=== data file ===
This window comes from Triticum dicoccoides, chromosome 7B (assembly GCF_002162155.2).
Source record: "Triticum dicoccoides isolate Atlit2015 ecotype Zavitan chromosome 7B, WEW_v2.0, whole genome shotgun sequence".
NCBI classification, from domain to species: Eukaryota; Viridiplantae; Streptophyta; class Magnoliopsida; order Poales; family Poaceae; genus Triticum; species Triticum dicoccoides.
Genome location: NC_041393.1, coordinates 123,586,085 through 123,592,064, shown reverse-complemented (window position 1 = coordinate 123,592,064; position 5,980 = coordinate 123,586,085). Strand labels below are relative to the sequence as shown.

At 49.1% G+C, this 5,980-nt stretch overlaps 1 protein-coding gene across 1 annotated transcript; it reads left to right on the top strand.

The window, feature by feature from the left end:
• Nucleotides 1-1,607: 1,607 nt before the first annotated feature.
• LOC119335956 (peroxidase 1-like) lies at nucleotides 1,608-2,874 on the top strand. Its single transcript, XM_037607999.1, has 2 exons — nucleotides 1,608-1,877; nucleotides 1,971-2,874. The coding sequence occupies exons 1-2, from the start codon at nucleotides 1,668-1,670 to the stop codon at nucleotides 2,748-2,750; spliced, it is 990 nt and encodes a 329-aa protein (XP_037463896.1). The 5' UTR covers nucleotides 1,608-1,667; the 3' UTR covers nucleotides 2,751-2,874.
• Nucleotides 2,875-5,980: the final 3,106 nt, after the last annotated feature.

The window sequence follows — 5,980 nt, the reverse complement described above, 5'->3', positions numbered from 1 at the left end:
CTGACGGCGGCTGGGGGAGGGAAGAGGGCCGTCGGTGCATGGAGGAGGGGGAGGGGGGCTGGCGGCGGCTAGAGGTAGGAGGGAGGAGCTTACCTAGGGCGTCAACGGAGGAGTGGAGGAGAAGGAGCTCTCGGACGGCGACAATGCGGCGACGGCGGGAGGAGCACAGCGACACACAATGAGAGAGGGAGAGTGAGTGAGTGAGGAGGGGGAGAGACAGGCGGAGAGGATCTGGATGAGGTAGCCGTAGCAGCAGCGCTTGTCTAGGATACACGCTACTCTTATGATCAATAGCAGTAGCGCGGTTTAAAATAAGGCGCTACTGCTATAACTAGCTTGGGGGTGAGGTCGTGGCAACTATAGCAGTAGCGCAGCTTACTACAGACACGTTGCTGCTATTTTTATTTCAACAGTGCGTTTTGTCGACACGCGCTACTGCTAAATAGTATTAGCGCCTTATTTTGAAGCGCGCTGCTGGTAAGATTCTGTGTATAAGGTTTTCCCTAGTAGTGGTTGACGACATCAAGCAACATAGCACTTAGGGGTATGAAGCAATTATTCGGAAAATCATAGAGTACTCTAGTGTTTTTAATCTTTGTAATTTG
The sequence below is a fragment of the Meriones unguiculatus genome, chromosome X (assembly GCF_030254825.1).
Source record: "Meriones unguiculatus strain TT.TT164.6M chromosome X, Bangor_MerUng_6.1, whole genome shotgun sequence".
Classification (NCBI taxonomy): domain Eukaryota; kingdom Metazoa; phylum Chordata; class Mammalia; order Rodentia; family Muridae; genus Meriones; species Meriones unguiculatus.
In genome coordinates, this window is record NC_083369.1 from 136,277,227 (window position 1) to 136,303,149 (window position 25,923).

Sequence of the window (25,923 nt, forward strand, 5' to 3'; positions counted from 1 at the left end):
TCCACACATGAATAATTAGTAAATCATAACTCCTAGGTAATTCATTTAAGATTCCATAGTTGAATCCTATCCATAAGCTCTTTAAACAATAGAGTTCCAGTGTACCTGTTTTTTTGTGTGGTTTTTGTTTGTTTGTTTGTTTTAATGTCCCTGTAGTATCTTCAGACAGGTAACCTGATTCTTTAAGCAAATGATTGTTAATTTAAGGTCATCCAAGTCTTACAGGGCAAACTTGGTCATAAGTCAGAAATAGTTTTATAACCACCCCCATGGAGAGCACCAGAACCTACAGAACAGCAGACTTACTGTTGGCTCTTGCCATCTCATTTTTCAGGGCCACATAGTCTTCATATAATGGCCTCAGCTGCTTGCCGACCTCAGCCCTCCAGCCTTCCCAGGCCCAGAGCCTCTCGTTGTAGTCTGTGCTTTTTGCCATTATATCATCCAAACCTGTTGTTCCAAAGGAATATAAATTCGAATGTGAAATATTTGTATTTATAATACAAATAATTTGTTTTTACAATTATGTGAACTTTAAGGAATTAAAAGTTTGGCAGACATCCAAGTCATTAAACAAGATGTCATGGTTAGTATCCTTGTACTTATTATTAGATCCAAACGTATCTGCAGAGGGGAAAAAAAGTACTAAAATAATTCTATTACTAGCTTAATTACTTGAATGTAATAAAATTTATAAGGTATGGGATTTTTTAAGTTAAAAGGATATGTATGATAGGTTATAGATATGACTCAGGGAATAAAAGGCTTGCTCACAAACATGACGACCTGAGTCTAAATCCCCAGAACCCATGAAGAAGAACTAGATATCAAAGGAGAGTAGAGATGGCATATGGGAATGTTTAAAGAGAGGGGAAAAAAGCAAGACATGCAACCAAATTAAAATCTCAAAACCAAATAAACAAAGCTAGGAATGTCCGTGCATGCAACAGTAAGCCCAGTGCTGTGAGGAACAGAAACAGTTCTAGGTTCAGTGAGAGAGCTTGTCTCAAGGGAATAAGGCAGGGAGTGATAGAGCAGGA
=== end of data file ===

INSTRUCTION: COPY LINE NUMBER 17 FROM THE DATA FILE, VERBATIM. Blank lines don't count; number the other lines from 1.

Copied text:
TCCACACATGAATAATTAGTAAATCATAACTCCTAGGTAATTCATTTAAGATTCCATAGTTGAATCCTATCCATAAGCTCTTTAAACAATAGAGTTCCAGTGTACCTGTTTTTTTGTGTGGTTTTTGTTTGTTTGTTTGTTTTAATGTCCCTGTAGTATCTTCAGACAGGTAACCTGATTCTTTAAGCAAATGATTGTTAATTTAAGGTCATCCAAGTCTTACAGGGCAAACTTGGTCATAAGTCAGAAATAGTTTTATAACCACCCCCATGGAGAGCACCAGAACCTACAGAACAGCAGACTTACTGTTGGCTCTTGCCATCTCATTTTTCAGGGCCACATAGTCTTCATATAATGGCCTCAGCTGCTTGCCGACCTCAGCCCTCCAGCCTTCCCAGGCCCAGAGCCTCTCGTTGTAGTCTGTGCTTTTTGCCATTATATCATCCAAACCTGTTGTTCCAAAGGAATATAAATTCGAATGTGAAATATTTGTATTTATAATACAAATAATTTGTTTTTACAATTATGTGAACTTTAAGGAATTAAAAGTTTGGCAGACATCCAAGTCATTAAACAAGATGTCATGGTTAGTATCCTTGTACTTATTATTAGATCCAAACGTATCTGCAGAGGGGAAAAAAAGTACTAAAATAATTCTATTACTAGCTTAATTACTTGAATGTAATAAAATTTATAAGGTATGGGATTTTTTAAGTTAAAAGGATATGTATGATAGGTTATAGATATGACTCAGGGAATAAAAGGCTTGCTCACAAACATGACGACCTGAGTCTAAATCCCCAGAACCCATGAAGAAGAACTAGATATCAAAGGAGAGTAGAGATGGCATATGGGAATGTTTAAAGAGAGGGGAAAAAAGCAAGACATGCAACCAAATTAAAATCTCAAAACCAAATAAACAAAGCTAGGAATGTCCGTGCATGCAACAGTAAGCCCAGTGCTGTGAGGAACAGAAACAGTTCTAGGTTCAGTGAGAGAGCTTGTCTCAAGGGAATAAGGCAGGGAGTGATAGAGCAGGA